Nasal Polyps Symptoms and Treatments
Nasal polyps are growths that appear on the nasal passage lining or sinuses. Although they are noncancerous, they can still be painful at times and if left untreated could result in complications. Fortunately, there are many ways to treat the condition, and it’s easy to recognize the symptoms.
Some cases of nasal polyps don’t produce any symptoms at all, but usually when the polyps get large enough or grow in numbers, they block the nasal passages and cause you to lose your sense of smell or even cause breathing problems. At the same time your nose becomes more susceptible to infections.
Anyone can get nasal polyps but statistics show adults are more susceptible to it than children. The most common symptoms are a runny nose, postnasal drip, stuffiness, pain in the upper teeth and headache or facial pain. Some feel itchiness around the eyes, loss of sense of taste and smell and increased snoring.
Medical specialists aren’t yet sure what causes nasal polyps. What they do know is that some individuals develop inflammation in the sinuses and nasal lining, although what causes it isn’t clear. These polyps may appear anywhere but usually they manifest in the cheekbones, nose and eyes.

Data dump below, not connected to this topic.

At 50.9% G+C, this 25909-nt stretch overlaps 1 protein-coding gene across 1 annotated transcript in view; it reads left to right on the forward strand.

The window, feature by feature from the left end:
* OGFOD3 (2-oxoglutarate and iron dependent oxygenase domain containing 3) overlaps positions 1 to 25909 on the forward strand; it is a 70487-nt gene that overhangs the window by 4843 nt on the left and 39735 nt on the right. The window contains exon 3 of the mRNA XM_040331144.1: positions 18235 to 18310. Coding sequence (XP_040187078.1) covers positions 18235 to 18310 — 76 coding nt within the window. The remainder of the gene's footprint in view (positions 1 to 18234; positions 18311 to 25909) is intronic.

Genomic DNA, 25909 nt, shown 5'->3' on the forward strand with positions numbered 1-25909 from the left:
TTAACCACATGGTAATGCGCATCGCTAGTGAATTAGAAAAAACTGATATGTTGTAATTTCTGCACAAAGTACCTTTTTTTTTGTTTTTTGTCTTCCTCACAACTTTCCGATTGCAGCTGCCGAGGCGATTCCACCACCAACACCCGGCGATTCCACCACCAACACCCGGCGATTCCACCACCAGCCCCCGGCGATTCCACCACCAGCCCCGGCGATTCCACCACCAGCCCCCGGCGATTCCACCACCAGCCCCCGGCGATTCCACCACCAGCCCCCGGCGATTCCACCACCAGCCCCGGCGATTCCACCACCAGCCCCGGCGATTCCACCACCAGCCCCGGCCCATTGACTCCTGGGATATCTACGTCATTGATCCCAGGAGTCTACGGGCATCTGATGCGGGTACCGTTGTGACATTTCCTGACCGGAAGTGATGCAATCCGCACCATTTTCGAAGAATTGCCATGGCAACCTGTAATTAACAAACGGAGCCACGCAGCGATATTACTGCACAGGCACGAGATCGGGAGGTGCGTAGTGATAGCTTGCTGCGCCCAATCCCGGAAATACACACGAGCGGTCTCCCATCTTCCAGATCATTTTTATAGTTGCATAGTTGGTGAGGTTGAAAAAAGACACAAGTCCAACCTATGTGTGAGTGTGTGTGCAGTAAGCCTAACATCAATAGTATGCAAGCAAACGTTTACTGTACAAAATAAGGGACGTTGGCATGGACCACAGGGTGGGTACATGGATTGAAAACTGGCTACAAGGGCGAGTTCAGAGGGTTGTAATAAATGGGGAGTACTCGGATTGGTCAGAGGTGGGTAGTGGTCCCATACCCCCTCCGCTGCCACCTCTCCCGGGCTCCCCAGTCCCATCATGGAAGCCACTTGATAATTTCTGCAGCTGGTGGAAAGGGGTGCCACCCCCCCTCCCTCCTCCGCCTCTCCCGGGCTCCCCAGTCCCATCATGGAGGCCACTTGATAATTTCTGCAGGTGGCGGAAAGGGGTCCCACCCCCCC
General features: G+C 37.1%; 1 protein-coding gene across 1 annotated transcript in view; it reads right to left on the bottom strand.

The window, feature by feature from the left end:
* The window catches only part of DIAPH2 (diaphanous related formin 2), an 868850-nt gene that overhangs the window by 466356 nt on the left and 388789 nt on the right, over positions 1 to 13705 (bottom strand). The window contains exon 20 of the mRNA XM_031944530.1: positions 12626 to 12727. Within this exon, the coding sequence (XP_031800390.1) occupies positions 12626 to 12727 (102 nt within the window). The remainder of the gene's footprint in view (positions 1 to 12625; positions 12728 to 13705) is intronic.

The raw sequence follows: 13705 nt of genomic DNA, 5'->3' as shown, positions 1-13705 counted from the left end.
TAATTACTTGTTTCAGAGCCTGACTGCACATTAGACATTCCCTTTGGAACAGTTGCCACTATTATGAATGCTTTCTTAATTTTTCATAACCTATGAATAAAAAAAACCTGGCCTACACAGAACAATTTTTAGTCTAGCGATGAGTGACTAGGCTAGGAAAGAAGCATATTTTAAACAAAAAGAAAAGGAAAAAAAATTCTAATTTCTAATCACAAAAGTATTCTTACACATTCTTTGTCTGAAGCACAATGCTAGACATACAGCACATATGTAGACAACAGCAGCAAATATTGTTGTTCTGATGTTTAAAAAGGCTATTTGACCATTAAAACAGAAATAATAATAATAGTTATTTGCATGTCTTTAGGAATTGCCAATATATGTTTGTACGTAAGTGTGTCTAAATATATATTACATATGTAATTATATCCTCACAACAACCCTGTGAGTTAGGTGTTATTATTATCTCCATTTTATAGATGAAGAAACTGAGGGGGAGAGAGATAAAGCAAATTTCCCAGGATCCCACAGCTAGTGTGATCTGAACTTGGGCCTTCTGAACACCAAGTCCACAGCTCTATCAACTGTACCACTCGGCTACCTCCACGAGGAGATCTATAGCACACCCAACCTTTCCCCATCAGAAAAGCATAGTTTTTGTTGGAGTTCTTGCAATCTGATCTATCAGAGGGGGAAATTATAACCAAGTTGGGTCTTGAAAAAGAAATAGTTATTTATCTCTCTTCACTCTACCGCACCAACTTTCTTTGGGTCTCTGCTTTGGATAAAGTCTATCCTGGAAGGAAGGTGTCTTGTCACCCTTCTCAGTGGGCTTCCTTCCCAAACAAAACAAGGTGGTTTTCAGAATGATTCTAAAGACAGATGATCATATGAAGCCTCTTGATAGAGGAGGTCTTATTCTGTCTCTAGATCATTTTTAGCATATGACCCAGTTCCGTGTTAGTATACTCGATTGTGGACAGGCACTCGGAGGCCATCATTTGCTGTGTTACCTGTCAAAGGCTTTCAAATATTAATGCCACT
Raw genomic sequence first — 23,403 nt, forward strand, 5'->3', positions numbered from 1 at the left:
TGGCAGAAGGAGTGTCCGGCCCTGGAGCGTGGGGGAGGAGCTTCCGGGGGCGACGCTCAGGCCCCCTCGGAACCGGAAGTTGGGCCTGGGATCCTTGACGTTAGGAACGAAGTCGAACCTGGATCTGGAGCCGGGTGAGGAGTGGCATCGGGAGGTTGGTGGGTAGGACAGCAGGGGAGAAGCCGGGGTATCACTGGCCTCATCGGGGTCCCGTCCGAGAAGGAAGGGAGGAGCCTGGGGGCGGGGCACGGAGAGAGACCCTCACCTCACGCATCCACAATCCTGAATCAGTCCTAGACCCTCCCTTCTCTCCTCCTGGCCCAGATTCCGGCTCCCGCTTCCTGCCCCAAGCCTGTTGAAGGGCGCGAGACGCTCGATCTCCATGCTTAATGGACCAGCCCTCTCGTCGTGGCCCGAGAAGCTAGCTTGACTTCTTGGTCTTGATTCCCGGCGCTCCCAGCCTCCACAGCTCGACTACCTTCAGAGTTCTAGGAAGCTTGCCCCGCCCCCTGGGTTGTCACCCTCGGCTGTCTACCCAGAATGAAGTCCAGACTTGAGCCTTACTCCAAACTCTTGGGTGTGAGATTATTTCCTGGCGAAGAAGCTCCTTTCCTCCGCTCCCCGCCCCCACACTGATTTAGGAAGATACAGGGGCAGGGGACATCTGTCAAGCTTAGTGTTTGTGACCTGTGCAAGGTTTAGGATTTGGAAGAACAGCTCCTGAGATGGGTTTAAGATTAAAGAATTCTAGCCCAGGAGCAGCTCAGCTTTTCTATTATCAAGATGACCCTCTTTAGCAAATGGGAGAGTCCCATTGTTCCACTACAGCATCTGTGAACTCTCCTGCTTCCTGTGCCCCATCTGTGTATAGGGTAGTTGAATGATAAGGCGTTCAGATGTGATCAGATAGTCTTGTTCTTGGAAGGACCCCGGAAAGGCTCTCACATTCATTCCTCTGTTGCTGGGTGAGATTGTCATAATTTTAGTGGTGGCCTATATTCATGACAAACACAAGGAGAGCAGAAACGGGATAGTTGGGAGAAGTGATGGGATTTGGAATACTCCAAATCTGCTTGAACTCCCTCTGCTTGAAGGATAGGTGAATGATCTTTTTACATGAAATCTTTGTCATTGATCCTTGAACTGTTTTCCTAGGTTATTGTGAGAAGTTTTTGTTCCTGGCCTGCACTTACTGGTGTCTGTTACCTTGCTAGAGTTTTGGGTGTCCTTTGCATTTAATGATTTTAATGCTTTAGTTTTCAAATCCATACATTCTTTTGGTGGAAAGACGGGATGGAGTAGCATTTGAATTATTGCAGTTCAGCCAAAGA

The most effective preventive measure is to manage your allergies especially if you have asthma. If symptoms continue to manifest, talk to an ENT and ask for advice to change your treatment or get one. You should also steer clear off nasal irritants, which means you should avoid tobacco, cigarette smoke, dust, fumes and other possible allergens.
Practicing good hygiene is another important preventive step. Simply washing your hands thoroughly and regularly will protect your nose from bacteria and infections that could lead to infections and inflammation of your nasal passages. In addition, you should humidify your home if the atmosphere gets too dry.
If you experience any of the symptoms above, you should consult an ENT specialist so he/she can prescribe the proper ENT services and treatment. Different kinds of medication may be given you including nasal corticosteroid sprays to minimize inflammation.
Corticosteroids such as ciclesonide, beclomethasone, triamcinolone, mometasone and fluticasone will eliminate polyps or reduce the symptoms.
Alternatively, your ENT specialist might prescribe injectable and oral corticosteroids if sprays aren’t effective. An oral corticosteroid like prednisone may be recommended either alone or to be used with a nasal spray. However, your ENT will only prescribe oral corticosteroids if other treatments don’t work as there are many possible side effects.
Your ENT might also recommend other drugs to treat the symptoms. If you have allergies for instance, you might be given antihistamines or antibiotics to prevent infections from recurring. Some patients may also be required to undergo surgery if the other treatments fail to work.
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